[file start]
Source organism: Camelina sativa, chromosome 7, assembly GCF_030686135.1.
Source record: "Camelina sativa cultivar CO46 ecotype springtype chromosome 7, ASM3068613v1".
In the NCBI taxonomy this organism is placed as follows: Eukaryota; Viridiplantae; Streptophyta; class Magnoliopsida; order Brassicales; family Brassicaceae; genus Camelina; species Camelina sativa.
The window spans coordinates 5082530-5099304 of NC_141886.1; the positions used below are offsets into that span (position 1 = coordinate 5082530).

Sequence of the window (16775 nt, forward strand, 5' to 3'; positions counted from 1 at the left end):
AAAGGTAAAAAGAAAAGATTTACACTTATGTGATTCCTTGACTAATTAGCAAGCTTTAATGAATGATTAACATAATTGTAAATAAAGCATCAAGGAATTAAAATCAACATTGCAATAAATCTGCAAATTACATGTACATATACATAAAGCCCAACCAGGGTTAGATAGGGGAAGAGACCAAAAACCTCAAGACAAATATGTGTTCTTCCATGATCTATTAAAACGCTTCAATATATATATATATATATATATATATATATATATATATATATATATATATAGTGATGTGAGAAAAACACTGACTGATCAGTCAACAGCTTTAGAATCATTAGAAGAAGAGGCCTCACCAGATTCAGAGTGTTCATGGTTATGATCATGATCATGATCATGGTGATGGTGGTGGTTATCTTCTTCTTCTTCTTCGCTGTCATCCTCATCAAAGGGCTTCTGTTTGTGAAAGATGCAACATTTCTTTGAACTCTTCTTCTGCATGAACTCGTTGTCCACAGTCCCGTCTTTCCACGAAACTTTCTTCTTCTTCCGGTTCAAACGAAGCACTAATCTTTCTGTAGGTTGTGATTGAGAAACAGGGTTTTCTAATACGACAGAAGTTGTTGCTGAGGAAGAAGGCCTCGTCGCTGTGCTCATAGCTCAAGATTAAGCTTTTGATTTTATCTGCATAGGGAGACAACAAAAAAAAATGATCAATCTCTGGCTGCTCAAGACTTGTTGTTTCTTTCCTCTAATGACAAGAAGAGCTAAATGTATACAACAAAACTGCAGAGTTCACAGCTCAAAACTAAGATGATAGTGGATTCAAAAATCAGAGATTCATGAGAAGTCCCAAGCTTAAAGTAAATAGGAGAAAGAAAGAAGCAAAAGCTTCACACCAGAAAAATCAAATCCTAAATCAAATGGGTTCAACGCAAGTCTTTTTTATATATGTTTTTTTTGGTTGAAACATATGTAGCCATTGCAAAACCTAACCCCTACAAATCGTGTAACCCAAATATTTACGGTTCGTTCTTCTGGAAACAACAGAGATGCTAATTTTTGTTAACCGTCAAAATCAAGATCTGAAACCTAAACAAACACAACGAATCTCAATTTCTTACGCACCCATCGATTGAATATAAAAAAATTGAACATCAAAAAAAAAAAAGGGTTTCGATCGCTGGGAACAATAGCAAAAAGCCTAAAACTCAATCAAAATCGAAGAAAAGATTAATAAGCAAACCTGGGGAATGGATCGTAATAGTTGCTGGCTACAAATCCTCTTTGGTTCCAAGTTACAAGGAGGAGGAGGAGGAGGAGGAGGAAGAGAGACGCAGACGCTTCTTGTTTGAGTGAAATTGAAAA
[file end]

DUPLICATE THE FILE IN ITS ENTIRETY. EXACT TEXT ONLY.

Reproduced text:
Source organism: Camelina sativa, chromosome 7, assembly GCF_030686135.1.
Source record: "Camelina sativa cultivar CO46 ecotype springtype chromosome 7, ASM3068613v1".
In the NCBI taxonomy this organism is placed as follows: Eukaryota; Viridiplantae; Streptophyta; class Magnoliopsida; order Brassicales; family Brassicaceae; genus Camelina; species Camelina sativa.
The window spans coordinates 5082530-5099304 of NC_141886.1; the positions used below are offsets into that span (position 1 = coordinate 5082530).

Sequence of the window (16775 nt, forward strand, 5' to 3'; positions counted from 1 at the left end):
AAAGGTAAAAAGAAAAGATTTACACTTATGTGATTCCTTGACTAATTAGCAAGCTTTAATGAATGATTAACATAATTGTAAATAAAGCATCAAGGAATTAAAATCAACATTGCAATAAATCTGCAAATTACATGTACATATACATAAAGCCCAACCAGGGTTAGATAGGGGAAGAGACCAAAAACCTCAAGACAAATATGTGTTCTTCCATGATCTATTAAAACGCTTCAATATATATATATATATATATATATATATATATATATATATATATATATATAGTGATGTGAGAAAAACACTGACTGATCAGTCAACAGCTTTAGAATCATTAGAAGAAGAGGCCTCACCAGATTCAGAGTGTTCATGGTTATGATCATGATCATGATCATGGTGATGGTGGTGGTTATCTTCTTCTTCTTCTTCGCTGTCATCCTCATCAAAGGGCTTCTGTTTGTGAAAGATGCAACATTTCTTTGAACTCTTCTTCTGCATGAACTCGTTGTCCACAGTCCCGTCTTTCCACGAAACTTTCTTCTTCTTCCGGTTCAAACGAAGCACTAATCTTTCTGTAGGTTGTGATTGAGAAACAGGGTTTTCTAATACGACAGAAGTTGTTGCTGAGGAAGAAGGCCTCGTCGCTGTGCTCATAGCTCAAGATTAAGCTTTTGATTTTATCTGCATAGGGAGACAACAAAAAAAAATGATCAATCTCTGGCTGCTCAAGACTTGTTGTTTCTTTCCTCTAATGACAAGAAGAGCTAAATGTATACAACAAAACTGCAGAGTTCACAGCTCAAAACTAAGATGATAGTGGATTCAAAAATCAGAGATTCATGAGAAGTCCCAAGCTTAAAGTAAATAGGAGAAAGAAAGAAGCAAAAGCTTCACACCAGAAAAATCAAATCCTAAATCAAATGGGTTCAACGCAAGTCTTTTTTATATATGTTTTTTTTGGTTGAAACATATGTAGCCATTGCAAAACCTAACCCCTACAAATCGTGTAACCCAAATATTTACGGTTCGTTCTTCTGGAAACAACAGAGATGCTAATTTTTGTTAACCGTCAAAATCAAGATCTGAAACCTAAACAAACACAACGAATCTCAATTTCTTACGCACCCATCGATTGAATATAAAAAAATTGAACATCAAAAAAAAAAAAGGGTTTCGATCGCTGGGAACAATAGCAAAAAGCCTAAAACTCAATCAAAATCGAAGAAAAGATTAATAAGCAAACCTGGGGAATGGATCGTAATAGTTGCTGGCTACAAATCCTCTTTGGTTCCAAGTTACAAGGAGGAGGAGGAGGAGGAGGAGGAAGAGAGACGCAGACGCTTCTTGTTTGAGTGAAATTGAAAA